Delhotel Records, México
By Blanca Méndez
“Praise the goddess and pass the lube.” This is how Piyama Party’s latest EP, Michael esta vivo, starts and how I know it’s going to be a good time. Not that I expected otherwise, given that last year’s Mas Mejor was one of my favorite rock albums in recent memory. The band’s playful DIY style even inspired the theme of the soon-to-come 10th volume of Fonogramaticos with their anthemic “Nosotros Los Rockers.” Michael esta vivo isn’t as overtly rock and roll as its predecessor, but it is equally witty and charming.
The appropriately fuzzy “Mal Porno,” opens the album with a lo-fi attitude that evokes the shoddy camera work of comically amateur home movies, perfect for a song about outdated porn on VHS, featuring girls in out-of-style lingerie. Also in the same vein is the slightly scatterbrained garage rock tune in which the band asks the late King of Pop, “Por que te hiciste blanco?” For “Historias feas” the band leaves the garage and heads to the rodeo for a twangy western of a tune about the border and horror stories warning people not to travel to those parts because it’s not worth the risk just to go the mall for some T-shirts.
Piyama Party’s trademark humor is best showcased on “Canciones que me hacen sentir guapo,” a song about exactly what it sounds like it’s about. When I heard the first part of the song and how it’s hard being modest when you look so good I couldn’t help but think, mamones! Then came the line “yo te entiendo si piensas que soy mamon,” and it was perfect. “Rapera,” featuring the band’s fellow Coahuilense Pipe Llorens, is the classic tale of Rocker Dude falling in love with Rapper Chick. In between Pipe’s verses, the song is surprisingly and pleasantly soft. And the bird chirping around the time that Pipe calls his rapper love “mi pajarita” is one of the highlights of the album, conjuring a very Disney-esque image. If you think about it, the love that isn’t meant to be storyline of this song is kind of perfect for a Disney movie. I’d watch it.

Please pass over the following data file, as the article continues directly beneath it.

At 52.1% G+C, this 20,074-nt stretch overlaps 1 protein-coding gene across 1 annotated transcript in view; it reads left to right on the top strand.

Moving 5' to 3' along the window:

And “Rapera” isn’t the only love song. The electro-tinged “Tus padres estan mirandonos” is adorably awkward, like the tough guy who can’t properly express emotions showing up at your door with flowers because he thinks that’s what he’s supposed to do. Then he realizes that talking to horses with you is a much better idea. “Hablas con los caballos, tambien yo voy a hablarles, de ti yo voy a contarles” might be the best moment on the album. And “Tocayo (version brownie magico)” is the perfect note to end on. The hazy retelling of a house party with fireworks leftover from December is what every post-holidays party is like where I’m from (minus the whole incestuous porn part).
In terms of musical style and subject matter, Michael esta vivo is all over the place, which is actually quite impressive considering that the EP is only seven short songs. The way it goes from garage rock to hip hop to country to electro and covers everything from porn to border violence to love and self-esteem might be confusing to some, but it makes perfect sense for these irreverent rockers. There’s no such thing as compromise in rock and roll.